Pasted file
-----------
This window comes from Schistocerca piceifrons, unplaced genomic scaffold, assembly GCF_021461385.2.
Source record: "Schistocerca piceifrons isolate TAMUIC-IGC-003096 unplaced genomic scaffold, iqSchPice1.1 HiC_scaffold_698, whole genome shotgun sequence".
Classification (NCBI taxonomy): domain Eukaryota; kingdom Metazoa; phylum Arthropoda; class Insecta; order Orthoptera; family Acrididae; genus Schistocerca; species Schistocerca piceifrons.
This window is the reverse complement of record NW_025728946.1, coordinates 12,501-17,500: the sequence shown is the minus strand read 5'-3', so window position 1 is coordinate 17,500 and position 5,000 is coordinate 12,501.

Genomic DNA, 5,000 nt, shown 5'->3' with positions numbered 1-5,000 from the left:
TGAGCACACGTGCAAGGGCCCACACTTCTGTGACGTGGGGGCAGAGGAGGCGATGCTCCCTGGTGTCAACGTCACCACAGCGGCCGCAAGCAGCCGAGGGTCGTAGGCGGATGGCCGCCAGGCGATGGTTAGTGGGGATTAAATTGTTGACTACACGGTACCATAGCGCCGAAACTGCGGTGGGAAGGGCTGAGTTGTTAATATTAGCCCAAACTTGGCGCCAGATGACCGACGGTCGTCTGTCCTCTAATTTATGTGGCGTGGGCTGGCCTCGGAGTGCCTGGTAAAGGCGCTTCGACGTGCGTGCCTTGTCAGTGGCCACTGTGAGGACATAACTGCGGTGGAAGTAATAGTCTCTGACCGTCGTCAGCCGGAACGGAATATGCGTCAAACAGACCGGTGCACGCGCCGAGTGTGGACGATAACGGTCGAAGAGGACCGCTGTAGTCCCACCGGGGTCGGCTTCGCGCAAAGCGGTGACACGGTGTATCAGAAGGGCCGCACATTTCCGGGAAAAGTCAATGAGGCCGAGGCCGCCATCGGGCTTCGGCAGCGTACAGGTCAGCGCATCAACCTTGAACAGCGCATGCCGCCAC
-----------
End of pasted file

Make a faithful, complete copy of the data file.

This window comes from Schistocerca piceifrons, unplaced genomic scaffold, assembly GCF_021461385.2.
Source record: "Schistocerca piceifrons isolate TAMUIC-IGC-003096 unplaced genomic scaffold, iqSchPice1.1 HiC_scaffold_698, whole genome shotgun sequence".
Classification (NCBI taxonomy): domain Eukaryota; kingdom Metazoa; phylum Arthropoda; class Insecta; order Orthoptera; family Acrididae; genus Schistocerca; species Schistocerca piceifrons.
This window is the reverse complement of record NW_025728946.1, coordinates 12,501-17,500: the sequence shown is the minus strand read 5'-3', so window position 1 is coordinate 17,500 and position 5,000 is coordinate 12,501.

Genomic DNA, 5,000 nt, shown 5'->3' with positions numbered 1-5,000 from the left:
TGAGCACACGTGCAAGGGCCCACACTTCTGTGACGTGGGGGCAGAGGAGGCGATGCTCCCTGGTGTCAACGTCACCACAGCGGCCGCAAGCAGCCGAGGGTCGTAGGCGGATGGCCGCCAGGCGATGGTTAGTGGGGATTAAATTGTTGACTACACGGTACCATAGCGCCGAAACTGCGGTGGGAAGGGCTGAGTTGTTAATATTAGCCCAAACTTGGCGCCAGATGACCGACGGTCGTCTGTCCTCTAATTTATGTGGCGTGGGCTGGCCTCGGAGTGCCTGGTAAAGGCGCTTCGACGTGCGTGCCTTGTCAGTGGCCACTGTGAGGACATAACTGCGGTGGAAGTAATAGTCTCTGACCGTCGTCAGCCGGAACGGAATATGCGTCAAACAGACCGGTGCACGCGCCGAGTGTGGACGATAACGGTCGAAGAGGACCGCTGTAGTCCCACCGGGGTCGGCTTCGCGCAAAGCGGTGACACGGTGTATCAGAAGGGCCGCACATTTCCGGGAAAAGTCAATGAGGCCGAGGCCGCCATCGGGCTTCGGCAGCGTACAGGTCAGCGCATCAACCTTGAACAGCGCATGCCGCCAC